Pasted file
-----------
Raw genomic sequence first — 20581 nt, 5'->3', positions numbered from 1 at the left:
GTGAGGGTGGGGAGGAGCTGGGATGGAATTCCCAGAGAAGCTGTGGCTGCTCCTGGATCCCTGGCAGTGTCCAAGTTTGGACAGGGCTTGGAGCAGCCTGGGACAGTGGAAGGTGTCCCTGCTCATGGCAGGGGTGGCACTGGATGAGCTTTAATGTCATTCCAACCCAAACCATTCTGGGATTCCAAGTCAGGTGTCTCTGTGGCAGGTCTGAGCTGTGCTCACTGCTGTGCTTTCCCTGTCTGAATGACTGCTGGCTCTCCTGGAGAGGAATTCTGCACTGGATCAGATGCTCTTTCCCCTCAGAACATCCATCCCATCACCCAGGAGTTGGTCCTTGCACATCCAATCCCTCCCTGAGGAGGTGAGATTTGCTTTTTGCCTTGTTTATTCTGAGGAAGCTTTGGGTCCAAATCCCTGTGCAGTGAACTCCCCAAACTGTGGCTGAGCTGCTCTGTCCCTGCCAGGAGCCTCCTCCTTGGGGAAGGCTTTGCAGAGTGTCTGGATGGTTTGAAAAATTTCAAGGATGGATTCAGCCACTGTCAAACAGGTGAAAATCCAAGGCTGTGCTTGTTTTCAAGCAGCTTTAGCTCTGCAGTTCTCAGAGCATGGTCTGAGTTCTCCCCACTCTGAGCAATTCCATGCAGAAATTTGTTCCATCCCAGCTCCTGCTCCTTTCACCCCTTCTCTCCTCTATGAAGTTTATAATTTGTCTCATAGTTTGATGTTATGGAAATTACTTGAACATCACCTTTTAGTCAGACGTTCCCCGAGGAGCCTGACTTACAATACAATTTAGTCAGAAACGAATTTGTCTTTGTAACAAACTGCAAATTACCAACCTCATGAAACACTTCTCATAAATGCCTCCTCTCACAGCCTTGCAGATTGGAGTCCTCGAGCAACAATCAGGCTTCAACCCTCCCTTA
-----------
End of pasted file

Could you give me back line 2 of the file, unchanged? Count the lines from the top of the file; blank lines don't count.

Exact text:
GTGAGGGTGGGGAGGAGCTGGGATGGAATTCCCAGAGAAGCTGTGGCTGCTCCTGGATCCCTGGCAGTGTCCAAGTTTGGACAGGGCTTGGAGCAGCCTGGGACAGTGGAAGGTGTCCCTGCTCATGGCAGGGGTGGCACTGGATGAGCTTTAATGTCATTCCAACCCAAACCATTCTGGGATTCCAAGTCAGGTGTCTCTGTGGCAGGTCTGAGCTGTGCTCACTGCTGTGCTTTCCCTGTCTGAATGACTGCTGGCTCTCCTGGAGAGGAATTCTGCACTGGATCAGATGCTCTTTCCCCTCAGAACATCCATCCCATCACCCAGGAGTTGGTCCTTGCACATCCAATCCCTCCCTGAGGAGGTGAGATTTGCTTTTTGCCTTGTTTATTCTGAGGAAGCTTTGGGTCCAAATCCCTGTGCAGTGAACTCCCCAAACTGTGGCTGAGCTGCTCTGTCCCTGCCAGGAGCCTCCTCCTTGGGGAAGGCTTTGCAGAGTGTCTGGATGGTTTGAAAAATTTCAAGGATGGATTCAGCCACTGTCAAACAGGTGAAAATCCAAGGCTGTGCTTGTTTTCAAGCAGCTTTAGCTCTGCAGTTCTCAGAGCATGGTCTGAGTTCTCCCCACTCTGAGCAATTCCATGCAGAAATTTGTTCCATCCCAGCTCCTGCTCCTTTCACCCCTTCTCTCCTCTATGAAGTTTATAATTTGTCTCATAGTTTGATGTTATGGAAATTACTTGAACATCACCTTTTAGTCAGACGTTCCCCGAGGAGCCTGACTTACAATACAATTTAGTCAGAAACGAATTTGTCTTTGTAACAAACTGCAAATTACCAACCTCATGAAACACTTCTCATAAATGCCTCCTCTCACAGCCTTGCAGATTGGAGTCCTCGAGCAACAATCAGGCTTCAACCCTCCCTTA